"From my rotting body, flowers shall grow and I am in them and that is eternity"
- Edvard Munch
With the above quote, Munch has touched upon two concepts. One is The First Law of Thermodynamics which contains the 'law of conservation of energy' and asserts that energy cannot be created or destroyed - it can only change form. The other is that death and decay are natural processes, necessary for procreation.
In our current Western societies we are doing some unnatural things with our dead: we are treating them with chemicals in a misguided attempt to retard decomposition (for example, embalming) and we are performing vanishing corpse tricks by literally making them disappear and having little interaction with them, if any at all.
The environmental effects of this are well documented - here's a recent article - but what concerns me in this piece is the mental legacy of such death disassociation. Why are we so afraid of death? Why, if we see a decomposing corpse, do we 'de-compose' and enter a state of turbulence and instability? Is suppressing the natural need to confront our mortality via the everyday and the familiar instead translating into a desire for ever more bloody media, perhaps to elicit the same feelings of mortality salience via the deaths of strangers?
The US organisation Death Salon promotes "Death Positivity" (even selling t-shirts like the one above, to raise funds for their events) and this may seem a facile or even offensive term to some; those who have recently lost a loved one, for example. However, founder of The Order of the Good Death, Caitlin Doughty, coined the term after being inspired by the 'sex positivity' movement which was created to encourage engagement with the topic, rather than trying to keep death behind closed doors. I also interpret it as positivity about one's own death (or at the very least neutrality!) and overcoming 'death denial'. This concept of 'death acceptance' and the more actively engaging 'death positivity' is nothing new.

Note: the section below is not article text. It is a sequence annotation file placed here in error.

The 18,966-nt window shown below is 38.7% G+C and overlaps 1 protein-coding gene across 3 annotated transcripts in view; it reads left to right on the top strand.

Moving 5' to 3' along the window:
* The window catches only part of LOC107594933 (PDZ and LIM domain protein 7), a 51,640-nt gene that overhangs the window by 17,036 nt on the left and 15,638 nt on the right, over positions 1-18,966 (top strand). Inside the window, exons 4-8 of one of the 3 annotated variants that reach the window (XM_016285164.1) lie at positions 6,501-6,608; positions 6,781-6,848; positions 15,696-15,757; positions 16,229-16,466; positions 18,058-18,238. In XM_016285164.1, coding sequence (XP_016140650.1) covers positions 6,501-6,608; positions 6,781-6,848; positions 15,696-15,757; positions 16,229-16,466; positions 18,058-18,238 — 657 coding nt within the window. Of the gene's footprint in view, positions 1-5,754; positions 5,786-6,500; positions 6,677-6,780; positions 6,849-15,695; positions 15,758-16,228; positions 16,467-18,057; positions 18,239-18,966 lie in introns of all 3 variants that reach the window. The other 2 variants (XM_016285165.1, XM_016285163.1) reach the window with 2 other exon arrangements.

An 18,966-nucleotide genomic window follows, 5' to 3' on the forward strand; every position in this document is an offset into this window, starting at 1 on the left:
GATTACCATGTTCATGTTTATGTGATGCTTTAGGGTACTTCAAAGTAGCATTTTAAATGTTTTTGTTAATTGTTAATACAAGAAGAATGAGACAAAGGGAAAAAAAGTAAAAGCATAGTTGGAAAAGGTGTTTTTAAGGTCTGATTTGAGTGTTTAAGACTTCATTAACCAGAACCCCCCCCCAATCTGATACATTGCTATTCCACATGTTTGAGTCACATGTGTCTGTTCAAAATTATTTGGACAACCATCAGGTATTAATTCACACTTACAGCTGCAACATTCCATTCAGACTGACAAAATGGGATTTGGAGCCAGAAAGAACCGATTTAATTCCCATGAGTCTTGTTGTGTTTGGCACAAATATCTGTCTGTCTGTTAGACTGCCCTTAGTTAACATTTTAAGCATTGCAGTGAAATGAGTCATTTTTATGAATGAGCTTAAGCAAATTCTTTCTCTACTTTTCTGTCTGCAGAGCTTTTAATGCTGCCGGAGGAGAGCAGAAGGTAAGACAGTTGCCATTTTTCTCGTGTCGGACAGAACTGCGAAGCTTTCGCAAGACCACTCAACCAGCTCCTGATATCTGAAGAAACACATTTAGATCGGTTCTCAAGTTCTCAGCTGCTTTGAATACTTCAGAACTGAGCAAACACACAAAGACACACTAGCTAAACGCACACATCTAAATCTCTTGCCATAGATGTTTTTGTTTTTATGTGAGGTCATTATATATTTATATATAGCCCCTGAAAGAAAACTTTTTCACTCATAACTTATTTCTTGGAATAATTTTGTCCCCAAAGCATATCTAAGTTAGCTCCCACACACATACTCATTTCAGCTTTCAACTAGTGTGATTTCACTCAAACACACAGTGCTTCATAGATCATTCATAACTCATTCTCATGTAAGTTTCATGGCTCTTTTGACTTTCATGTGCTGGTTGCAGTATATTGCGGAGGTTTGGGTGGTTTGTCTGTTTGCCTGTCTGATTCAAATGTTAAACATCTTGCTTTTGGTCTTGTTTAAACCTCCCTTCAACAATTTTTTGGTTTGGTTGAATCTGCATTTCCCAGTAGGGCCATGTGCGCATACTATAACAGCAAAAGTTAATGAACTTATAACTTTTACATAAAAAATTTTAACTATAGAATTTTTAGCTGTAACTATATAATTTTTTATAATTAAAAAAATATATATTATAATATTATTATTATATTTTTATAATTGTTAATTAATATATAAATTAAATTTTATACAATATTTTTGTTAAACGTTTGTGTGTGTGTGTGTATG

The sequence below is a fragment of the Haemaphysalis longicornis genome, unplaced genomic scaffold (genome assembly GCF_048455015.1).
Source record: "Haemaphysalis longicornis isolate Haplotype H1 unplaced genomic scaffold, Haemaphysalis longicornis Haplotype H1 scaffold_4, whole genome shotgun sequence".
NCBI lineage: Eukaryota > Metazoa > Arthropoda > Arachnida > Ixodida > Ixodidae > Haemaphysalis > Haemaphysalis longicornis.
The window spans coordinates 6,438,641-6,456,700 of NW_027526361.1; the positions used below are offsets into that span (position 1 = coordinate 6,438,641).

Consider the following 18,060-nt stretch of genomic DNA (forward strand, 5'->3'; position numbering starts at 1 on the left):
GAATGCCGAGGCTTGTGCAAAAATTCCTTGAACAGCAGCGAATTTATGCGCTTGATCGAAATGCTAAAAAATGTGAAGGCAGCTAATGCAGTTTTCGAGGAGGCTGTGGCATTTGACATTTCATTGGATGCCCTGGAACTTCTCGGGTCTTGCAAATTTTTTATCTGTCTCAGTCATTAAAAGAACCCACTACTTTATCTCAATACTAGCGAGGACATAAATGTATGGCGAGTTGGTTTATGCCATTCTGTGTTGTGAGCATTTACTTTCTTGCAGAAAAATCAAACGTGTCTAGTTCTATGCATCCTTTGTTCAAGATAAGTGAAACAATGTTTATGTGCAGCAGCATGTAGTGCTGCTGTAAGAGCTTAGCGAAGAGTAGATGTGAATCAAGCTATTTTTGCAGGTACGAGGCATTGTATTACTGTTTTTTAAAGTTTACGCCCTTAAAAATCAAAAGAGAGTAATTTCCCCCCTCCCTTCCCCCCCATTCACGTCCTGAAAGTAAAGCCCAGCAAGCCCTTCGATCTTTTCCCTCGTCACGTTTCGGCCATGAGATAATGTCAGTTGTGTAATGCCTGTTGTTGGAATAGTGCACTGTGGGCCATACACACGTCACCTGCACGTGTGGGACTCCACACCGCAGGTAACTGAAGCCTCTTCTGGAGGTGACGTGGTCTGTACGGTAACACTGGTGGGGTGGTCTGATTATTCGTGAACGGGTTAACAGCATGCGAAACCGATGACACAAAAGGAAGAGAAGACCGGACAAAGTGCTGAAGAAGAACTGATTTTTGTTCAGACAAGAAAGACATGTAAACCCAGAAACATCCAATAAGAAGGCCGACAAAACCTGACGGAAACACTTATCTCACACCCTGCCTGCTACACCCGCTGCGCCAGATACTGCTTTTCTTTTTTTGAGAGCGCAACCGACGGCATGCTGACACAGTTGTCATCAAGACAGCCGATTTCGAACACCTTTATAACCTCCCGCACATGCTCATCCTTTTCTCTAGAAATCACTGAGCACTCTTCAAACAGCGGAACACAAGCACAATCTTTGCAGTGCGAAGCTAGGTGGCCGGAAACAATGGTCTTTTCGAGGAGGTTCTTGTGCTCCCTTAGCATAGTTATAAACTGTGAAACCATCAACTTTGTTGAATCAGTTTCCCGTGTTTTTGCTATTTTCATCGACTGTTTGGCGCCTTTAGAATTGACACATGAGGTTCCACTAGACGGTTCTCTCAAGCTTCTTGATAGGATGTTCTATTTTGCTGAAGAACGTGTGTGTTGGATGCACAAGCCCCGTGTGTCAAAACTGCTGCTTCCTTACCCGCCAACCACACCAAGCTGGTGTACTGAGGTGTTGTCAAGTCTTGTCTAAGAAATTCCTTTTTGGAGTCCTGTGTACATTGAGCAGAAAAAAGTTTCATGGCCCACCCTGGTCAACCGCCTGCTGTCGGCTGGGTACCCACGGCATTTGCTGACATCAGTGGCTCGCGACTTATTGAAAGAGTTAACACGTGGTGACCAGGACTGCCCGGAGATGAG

In Buddhist practice, one of the most important meditation series' applied to promote mindfulness and Maranasati is that of the Cemetery Contemplations: meditating upon stages of death and decay from fresh death, through to a corpse which is "reduced to bones gone rotten and become dust." This practice even gave rise to the art of Kusozu: depictions of women in all stages of decomposition, created in Japan from the 13th to the 17th century (examples of which are currently at The Wellcome Collection's Forensics exhibition.)
More recently, research by the University of Kent and the Association for Psychological Science indicates that considering "their mortality in a more personal and authentic manner may make (people) think more about what they value in life."
I've worked with human remains in various guises for over 10 years and the idea of interacting with them, for example at medical museums, is currently particularly contentious. Previously, in the 18th Century, some anatomy museums were "venues for social interaction" and the museum that surgeon John Heaviside founded in 1793 became a fashionable salon with a "very agreeable and instructive assembly." (All quotes from "Indecent and Demoralising Representations". Fast forward a few years and many anatomical specimens and wax models were destroyed under the Obscene Publications Act 1857 - for being too titillating and obscene. Over 100 years later, a similar destruction of valuable pieces occurred in the wake of the retained organs scandals and the formation of the Human Tissue Authority in the UK: specimens were disposed of rather than cause the holding premises to be subject to scrutiny, and regulations were placed on who should be able to see them. This is the climate that still exists.
As it stands, in my museum, a member of the general public cannot see a real human Forensic specimen from the collection. Let's say this is from a female victim of torture: a visual confrontation such as this, in its stark reality, may provoke an empathetic and perhaps even charitable response leading to positive actions. A member of the general public can however, watch a woman be tortured in various films and even carry it out themselves in some computer games, leading to a disassociation with pain and suffering.
We have things the wrong way round. Confronting death; contemplating it or being "Death Positive" is natural, not titillating or macabre. It isn't wrong for people to spend time with deceased loved ones or be curious about decomposition and medical specimens, and it isn't strange to consider your own death. It promotes awareness, respect and happiness, via a deeper appreciation of nature and of life.
I certainly don't consider it 'morbid' and if others do then I'm fine with that - after all, blondes do have more(bid) fun.